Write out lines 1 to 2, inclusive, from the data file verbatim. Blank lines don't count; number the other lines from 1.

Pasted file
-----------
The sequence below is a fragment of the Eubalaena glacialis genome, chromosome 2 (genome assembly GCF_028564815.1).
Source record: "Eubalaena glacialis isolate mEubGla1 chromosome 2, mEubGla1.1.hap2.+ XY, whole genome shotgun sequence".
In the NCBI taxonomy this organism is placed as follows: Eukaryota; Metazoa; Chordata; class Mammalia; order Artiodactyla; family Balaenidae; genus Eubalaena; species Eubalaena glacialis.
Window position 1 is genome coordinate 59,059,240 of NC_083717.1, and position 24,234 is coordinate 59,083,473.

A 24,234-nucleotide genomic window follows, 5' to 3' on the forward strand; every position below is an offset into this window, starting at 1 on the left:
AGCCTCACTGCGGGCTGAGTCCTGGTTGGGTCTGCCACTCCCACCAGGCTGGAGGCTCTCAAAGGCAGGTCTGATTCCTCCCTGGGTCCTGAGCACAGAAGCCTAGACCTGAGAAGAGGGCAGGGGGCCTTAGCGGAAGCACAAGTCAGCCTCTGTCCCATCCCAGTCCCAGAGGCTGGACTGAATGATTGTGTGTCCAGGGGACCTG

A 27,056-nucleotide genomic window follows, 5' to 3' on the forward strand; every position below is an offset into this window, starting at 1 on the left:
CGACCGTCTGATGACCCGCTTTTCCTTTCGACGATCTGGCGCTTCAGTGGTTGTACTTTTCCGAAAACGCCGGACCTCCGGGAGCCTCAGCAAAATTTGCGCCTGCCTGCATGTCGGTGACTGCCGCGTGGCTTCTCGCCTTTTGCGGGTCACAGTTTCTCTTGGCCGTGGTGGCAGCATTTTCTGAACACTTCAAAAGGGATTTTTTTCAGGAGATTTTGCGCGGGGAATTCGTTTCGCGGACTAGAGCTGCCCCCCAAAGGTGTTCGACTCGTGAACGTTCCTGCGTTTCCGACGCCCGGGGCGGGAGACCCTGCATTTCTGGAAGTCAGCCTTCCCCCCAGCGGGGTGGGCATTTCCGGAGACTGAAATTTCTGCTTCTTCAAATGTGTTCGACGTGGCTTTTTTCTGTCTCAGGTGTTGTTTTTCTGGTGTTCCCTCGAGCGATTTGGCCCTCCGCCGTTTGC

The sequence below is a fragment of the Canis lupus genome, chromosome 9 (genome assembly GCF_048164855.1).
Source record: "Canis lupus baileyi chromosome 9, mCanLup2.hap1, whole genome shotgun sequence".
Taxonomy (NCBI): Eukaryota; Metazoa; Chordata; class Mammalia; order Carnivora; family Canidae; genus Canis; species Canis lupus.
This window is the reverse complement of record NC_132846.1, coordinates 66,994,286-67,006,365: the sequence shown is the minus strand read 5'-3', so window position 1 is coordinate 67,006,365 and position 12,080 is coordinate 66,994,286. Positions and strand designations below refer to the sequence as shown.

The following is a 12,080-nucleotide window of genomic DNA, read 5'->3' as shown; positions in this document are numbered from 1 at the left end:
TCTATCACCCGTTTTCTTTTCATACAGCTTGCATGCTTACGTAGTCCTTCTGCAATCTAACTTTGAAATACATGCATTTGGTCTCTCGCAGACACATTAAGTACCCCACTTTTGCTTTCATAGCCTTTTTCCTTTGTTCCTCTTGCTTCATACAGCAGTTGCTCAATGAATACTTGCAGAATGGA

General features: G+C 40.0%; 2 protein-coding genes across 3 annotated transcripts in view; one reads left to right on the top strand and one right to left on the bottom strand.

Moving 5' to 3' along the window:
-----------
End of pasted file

The sequence below is a fragment of the Eubalaena glacialis genome, chromosome 2 (genome assembly GCF_028564815.1).
Source record: "Eubalaena glacialis isolate mEubGla1 chromosome 2, mEubGla1.1.hap2.+ XY, whole genome shotgun sequence".